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Thesis (Ph.D/M.Tech R) Thesis (Ph.D/M.Tech R) Thesis Section Reference Not for loan T955

Thesis Ph.D/M.Tech (R) National Institute of Technology, Rourkela

Laboratory experimentations concerning stage-discharge and bed shear stress distribution have been carried out in two sets of meandering compound channels with crossover angles 110_ and 60_ constructed by ‘sine-generated’ curves over a flume of width 4 m. The 110 channel has a very high sinuosity of 4.11, much higher than the available maximum sinuosity of 2.54 in literature. The bed roughness in the floodplain and main channel of the 110 meandering channel is each varied twice in order to obtain a combination of three differential roughness conditions. Variation in bed material is undertaken, not just for the floodplain as is usually provided in literature but also for the meandering main channel.
Velocity profiles across the meander path of the 110_ meandering channel are observed, to analyse the effect of different bed roughness on the profiles. Bed shear stress distribution at the apex section of the 110_ channel is examined for the three different roughness combinations. Shear stress along an entire meander path for the floodplain condition of60_ channel is also analysed. The boundary shear stress study illustrates the position of maximum shear along the apex section as well as across the meander path. These variations are observed for different flow depth. The percentage of shear force shared by the main channel and floodplains is studied with respect to the effect of flow depth and the change in bed roughness which aids in determining apparent shear stress along with the momentum transfer between the main channel and floodplains.
Discharge prediction methodologies have been evaluated in this thesis based on
three different approaches; i.e. by determination of the overall roughness coefficient in meandering compound channel; by evaluation of the percentage of shear force shared by the floodplains, and by balancing the forces acting on the different zones of a compound meandering cross-section. Stage-discharge modelling of a meandering compound channel is complex as compared to a straight compound or simple meandering channels. So an attempt has been made to model the overall roughness coefficient in meandering compound channels. The overall roughness coefficient is observed to be dependent on parameters such as relative flow depth, width ratio, Reynold’s number, Froude number, sinuosity, roughness ratio between the floodplain and the main channel and bed slope. Two methodologies are adopted for the prediction of overall roughness coefficient, i.e. by dimensional analysis and the other by a computational methodology, Multi-Gene Genetic Programming (MGGP). The dimensional analysis model provides a dimensionally homogeneous equation undertaking different parameters while the MGGP model provides an expression for Manning’s n with excellent predictability. These models have been compared with other methods of discharge prediction and even validated with river datasets.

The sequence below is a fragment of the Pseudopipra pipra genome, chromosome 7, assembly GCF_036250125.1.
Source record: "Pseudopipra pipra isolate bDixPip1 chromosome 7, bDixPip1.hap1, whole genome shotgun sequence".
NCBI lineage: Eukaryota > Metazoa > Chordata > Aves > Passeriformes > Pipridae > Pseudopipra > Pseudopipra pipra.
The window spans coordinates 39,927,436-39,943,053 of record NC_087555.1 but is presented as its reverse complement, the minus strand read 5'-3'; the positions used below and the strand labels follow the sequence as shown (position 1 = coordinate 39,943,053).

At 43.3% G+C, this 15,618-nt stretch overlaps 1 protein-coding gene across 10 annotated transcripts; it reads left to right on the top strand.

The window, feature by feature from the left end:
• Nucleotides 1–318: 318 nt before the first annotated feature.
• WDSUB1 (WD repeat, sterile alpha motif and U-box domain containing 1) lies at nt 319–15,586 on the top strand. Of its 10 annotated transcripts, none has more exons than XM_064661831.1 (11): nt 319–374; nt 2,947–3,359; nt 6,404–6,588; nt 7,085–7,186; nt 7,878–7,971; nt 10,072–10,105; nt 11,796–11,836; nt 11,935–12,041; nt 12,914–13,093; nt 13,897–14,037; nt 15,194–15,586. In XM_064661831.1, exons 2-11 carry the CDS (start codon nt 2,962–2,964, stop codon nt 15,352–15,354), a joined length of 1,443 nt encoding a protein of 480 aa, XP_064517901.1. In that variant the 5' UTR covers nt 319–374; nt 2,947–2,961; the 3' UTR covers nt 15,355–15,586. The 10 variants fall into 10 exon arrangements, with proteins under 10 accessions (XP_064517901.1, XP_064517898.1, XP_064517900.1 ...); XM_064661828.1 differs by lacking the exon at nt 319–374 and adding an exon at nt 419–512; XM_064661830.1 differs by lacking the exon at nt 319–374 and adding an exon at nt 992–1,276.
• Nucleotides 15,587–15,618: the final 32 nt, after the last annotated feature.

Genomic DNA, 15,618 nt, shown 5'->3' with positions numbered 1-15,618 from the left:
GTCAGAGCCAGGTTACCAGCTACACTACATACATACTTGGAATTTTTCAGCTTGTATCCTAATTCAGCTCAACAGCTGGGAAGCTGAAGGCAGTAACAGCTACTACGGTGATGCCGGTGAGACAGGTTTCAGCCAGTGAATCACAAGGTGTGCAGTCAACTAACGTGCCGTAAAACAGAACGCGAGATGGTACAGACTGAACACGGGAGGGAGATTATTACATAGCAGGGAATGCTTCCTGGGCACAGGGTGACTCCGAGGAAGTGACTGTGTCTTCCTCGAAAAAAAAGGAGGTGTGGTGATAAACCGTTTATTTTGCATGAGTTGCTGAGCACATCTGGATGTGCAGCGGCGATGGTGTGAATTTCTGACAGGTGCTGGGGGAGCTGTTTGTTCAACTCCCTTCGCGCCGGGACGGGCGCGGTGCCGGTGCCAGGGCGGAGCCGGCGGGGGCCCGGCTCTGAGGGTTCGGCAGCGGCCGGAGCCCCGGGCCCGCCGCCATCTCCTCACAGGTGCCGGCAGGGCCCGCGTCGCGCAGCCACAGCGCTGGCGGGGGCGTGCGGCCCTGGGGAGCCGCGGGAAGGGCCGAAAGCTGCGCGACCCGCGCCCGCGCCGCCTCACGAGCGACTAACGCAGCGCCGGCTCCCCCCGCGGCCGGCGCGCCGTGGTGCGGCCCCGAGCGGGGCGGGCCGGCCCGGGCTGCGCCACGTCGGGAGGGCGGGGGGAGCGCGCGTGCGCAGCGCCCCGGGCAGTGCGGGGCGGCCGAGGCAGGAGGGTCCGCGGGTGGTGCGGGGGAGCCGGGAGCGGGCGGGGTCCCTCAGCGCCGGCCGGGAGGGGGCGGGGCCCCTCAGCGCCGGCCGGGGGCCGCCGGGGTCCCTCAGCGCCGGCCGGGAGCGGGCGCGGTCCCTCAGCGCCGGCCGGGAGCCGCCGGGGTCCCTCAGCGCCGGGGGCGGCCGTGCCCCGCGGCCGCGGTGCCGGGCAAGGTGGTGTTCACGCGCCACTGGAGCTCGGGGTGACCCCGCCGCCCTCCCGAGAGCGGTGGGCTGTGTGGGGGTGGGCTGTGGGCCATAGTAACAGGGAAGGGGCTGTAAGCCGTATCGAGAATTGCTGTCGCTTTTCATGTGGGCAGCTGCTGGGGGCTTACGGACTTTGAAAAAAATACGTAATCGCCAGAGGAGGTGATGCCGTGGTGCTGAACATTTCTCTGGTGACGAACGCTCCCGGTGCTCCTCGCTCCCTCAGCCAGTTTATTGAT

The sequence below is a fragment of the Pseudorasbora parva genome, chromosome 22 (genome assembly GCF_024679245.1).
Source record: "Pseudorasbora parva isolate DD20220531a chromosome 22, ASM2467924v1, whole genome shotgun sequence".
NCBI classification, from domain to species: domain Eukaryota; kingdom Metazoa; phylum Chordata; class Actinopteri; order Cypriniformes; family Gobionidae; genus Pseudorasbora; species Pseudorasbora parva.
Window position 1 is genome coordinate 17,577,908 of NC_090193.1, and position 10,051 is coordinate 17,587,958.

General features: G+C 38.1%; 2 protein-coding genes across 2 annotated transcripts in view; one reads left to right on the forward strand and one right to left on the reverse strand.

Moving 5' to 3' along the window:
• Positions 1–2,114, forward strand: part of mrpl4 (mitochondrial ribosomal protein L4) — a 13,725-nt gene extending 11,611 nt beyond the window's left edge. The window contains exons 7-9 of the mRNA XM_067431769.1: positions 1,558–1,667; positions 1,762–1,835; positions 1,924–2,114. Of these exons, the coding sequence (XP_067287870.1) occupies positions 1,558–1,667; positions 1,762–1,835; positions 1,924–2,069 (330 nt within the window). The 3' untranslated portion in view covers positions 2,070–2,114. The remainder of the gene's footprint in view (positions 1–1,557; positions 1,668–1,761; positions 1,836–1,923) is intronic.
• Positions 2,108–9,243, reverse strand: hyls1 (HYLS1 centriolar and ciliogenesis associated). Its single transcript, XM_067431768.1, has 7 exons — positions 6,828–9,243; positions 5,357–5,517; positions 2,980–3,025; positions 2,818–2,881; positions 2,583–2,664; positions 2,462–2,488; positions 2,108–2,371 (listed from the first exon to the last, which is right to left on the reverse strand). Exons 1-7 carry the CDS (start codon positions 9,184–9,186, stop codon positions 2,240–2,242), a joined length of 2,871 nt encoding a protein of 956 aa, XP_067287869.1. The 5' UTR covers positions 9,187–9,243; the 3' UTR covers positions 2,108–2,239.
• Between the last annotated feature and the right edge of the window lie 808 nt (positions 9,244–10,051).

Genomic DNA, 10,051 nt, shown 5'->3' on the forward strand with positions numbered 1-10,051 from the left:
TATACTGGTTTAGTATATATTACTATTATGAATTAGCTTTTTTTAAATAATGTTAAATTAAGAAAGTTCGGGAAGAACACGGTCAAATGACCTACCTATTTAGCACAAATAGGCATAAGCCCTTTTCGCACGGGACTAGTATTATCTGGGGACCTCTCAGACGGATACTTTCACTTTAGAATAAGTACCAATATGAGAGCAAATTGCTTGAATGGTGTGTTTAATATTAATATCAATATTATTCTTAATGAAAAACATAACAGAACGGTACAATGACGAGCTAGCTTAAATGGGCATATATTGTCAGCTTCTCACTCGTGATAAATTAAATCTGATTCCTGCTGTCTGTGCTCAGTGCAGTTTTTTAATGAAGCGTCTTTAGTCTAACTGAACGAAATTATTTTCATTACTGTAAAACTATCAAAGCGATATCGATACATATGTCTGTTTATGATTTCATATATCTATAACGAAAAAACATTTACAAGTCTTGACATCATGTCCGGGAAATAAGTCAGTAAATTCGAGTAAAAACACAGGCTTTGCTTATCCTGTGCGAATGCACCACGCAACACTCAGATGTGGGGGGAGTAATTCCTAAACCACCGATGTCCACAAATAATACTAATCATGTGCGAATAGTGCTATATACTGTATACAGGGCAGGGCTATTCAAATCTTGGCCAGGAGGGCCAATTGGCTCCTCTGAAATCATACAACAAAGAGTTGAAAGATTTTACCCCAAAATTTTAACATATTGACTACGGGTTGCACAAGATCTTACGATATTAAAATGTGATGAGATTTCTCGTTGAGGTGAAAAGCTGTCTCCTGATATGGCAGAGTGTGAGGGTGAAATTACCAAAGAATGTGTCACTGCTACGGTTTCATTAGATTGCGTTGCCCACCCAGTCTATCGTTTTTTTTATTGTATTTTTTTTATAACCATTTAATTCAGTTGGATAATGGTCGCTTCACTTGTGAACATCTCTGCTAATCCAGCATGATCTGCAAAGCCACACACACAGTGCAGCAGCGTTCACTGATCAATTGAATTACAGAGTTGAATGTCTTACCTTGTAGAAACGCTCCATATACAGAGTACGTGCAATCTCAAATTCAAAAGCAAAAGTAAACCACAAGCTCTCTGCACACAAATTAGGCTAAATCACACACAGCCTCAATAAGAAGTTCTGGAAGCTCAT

The percentage of shear force carried by the main channel and floodplains for the case of meandering compound channels with percentage of apparent shear force at the various interfaces is studied. A model is developed to further predict the percentage of shear force carried by the floodplain which is employed in an improved channel division method to predict the discharge capacity for the case of meandering compound channels with differential roughness.
The momentum transfer coefficient at the interacting interfaces of a meandering compound channel is analysed. The meandering compound channel is divided into four zones with respect to the interfaces, i.e. the horizontal interface between the lower main channel and the floodplain; and the two vertical interfaces at the meander belt width dividing the outer floodplains from the belt. Force balance in these zones is analysed and, the zonal velocity is obtained, which helps in the evaluation of the individual discharge of the zones.
Momentum transfer coefficient of value, _T =0.01 is proposed for meandering compound channels with respect to the datasets undertaken. Procedure for the calibration of _T is also illustrated for the case where stage-discharge data is known. MGGP technique is used to model an expression for _T , for the undertaken datasets from literature. Within the range of datasets used, this model expression is proposed to predict the momentum transfer coefficient for meandering compound channels for different geometric and hydraulic parameters which in turn has been used to predict the discharge capacity as well as the discharge distribution between the channel subsections.
Popular conveyance prediction models along with the proposed model are applied to the experimental datasets to substantiate predictability of the MGGP model. Validation of the model is done for the new experimental data as well as in natural rivers to justify its predictability in field study.